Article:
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Focus on: Modigliana - the Italian terroir you need to know

Modigliana is a place that not many may know outside Italy, and yet we firmly believe this is some of the most incredible terroir yet to be discovered by the cognoscenti. Here from our new Italin Swig recruit and ex sommelier, Nelson Pari:

The history of Tuscany tells a story of a number of different grapes and vineyard sites. But the "Burgundy fever" of the last few years has influenced the minds of Italian producers: Chianti has a new village labelling while Montalcino obsesses over single vineyards wines. Now, if you look at terroir in a Burgundian way you might find a problem here; none of the places where sangiovese grows have a single main soil type. Also the areas are so vast that it is hard to tell if a village can create a specific style of wine. Montalcino is the best example; soils here can change row by row. Siro Pacenti told me once that the secret of making single vineyard wine here is to reach the grapes' uniformity during the growing season.

If we go back in the history of single vineyard sangiovese we will read about the famous movie producer Gian Vittorio Baldi. In the mid 70s he asked one of the greatest Italian wine critics, Luigi Veronelli, what could be the best place to plant a vineyard. He gave him a few points to follow: high altitude, south-east aspect, and proximity to the woods. Following the advice, Baldi founded Castelluccio, one of centre Italy's cult wines, in Modigliana, a small village in the apennines located in Emilia-Romagna.

What makes Modigliana truly special is not just the forests that surround the vineyards and the altitude; it has a single soil type, a sandstone with marl residues. Because of that, understanding the differences and nuances between its subzones is easy. The Acereta valley has more sun exposure, less altitude and wood acreage and produces wines of structure and power. At the opposite side we got the Ibola valley, the highest of the three, with forests covering most of the vineyards, creating wines of elegance and great intensity. In the middle there’s the Tramazzo valley, a middle way between both styles.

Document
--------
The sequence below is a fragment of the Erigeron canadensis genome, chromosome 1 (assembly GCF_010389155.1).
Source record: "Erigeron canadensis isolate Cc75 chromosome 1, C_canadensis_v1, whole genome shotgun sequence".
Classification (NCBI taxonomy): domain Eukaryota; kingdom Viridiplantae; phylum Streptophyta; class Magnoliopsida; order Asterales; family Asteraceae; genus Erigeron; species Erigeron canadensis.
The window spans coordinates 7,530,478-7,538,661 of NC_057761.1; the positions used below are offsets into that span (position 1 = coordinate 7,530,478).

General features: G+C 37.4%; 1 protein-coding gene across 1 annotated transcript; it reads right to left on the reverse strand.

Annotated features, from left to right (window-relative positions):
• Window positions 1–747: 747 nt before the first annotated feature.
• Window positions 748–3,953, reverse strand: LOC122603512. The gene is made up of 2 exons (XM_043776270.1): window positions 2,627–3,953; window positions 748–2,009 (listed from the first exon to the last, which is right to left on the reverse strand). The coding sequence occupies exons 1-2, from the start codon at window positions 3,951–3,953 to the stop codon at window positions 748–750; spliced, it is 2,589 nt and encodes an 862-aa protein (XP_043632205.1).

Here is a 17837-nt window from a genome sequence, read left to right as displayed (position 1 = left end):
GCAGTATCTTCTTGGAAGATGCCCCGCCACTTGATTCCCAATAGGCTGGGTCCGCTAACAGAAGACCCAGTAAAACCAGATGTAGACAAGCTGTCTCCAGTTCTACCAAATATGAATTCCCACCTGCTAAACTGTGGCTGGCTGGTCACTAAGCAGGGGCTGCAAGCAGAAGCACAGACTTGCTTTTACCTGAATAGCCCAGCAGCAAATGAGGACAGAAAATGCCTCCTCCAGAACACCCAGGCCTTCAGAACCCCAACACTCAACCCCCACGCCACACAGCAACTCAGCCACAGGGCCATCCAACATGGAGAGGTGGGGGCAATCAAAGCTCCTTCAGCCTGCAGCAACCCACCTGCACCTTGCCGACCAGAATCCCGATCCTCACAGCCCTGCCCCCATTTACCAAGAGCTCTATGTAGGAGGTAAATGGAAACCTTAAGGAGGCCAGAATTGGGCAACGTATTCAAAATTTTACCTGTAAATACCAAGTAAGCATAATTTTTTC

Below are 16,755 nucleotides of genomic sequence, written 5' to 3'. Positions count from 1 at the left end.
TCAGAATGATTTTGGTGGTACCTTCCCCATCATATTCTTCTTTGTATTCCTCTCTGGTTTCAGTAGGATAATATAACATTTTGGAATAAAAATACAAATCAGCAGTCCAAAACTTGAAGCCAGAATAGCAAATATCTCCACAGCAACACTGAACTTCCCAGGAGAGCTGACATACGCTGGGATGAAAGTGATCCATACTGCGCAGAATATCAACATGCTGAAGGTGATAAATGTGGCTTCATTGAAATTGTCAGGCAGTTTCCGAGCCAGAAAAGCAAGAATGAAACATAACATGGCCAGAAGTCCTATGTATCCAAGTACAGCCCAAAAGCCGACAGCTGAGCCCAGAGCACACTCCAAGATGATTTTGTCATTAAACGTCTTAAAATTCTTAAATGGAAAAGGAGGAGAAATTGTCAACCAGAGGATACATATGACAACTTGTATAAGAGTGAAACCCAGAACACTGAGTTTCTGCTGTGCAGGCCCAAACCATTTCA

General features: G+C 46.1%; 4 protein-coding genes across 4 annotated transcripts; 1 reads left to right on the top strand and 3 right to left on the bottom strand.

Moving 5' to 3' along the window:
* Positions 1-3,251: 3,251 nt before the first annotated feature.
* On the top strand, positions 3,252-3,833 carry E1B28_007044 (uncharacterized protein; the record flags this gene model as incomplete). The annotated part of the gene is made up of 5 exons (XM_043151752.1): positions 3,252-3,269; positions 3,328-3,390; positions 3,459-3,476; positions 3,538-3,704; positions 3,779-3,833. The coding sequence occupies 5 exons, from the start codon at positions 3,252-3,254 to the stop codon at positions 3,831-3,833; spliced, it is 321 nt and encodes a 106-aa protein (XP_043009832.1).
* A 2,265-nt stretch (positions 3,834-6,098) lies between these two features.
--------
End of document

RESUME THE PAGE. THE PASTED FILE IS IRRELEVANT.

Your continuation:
During the 80’s and 90’s, because of a market that liked more powerful and structured wines, most of the attention went to the Acereta valley where Castellucio was located. Only recently the focus moved towards the elegance of the Ibola valley, home to producers like Il Pratello and Villa Papiano that have been highly scored in the past few years.

So what should you expect from a sangiovese from Modigliana? Weirdly enough because of the environment the wines tend to pick up specific aromas of blueberry, mushroom, forest floor and musk. Make sure to decant the wine three or four hours before as many wines of the region can be quite shy closed and they tend to open up with the passing of the days! If you want to try firsthand some of those nuances we recommend drinking side by side the two main single vineyards of Villa Papiano: Le Papesse and I Probi.

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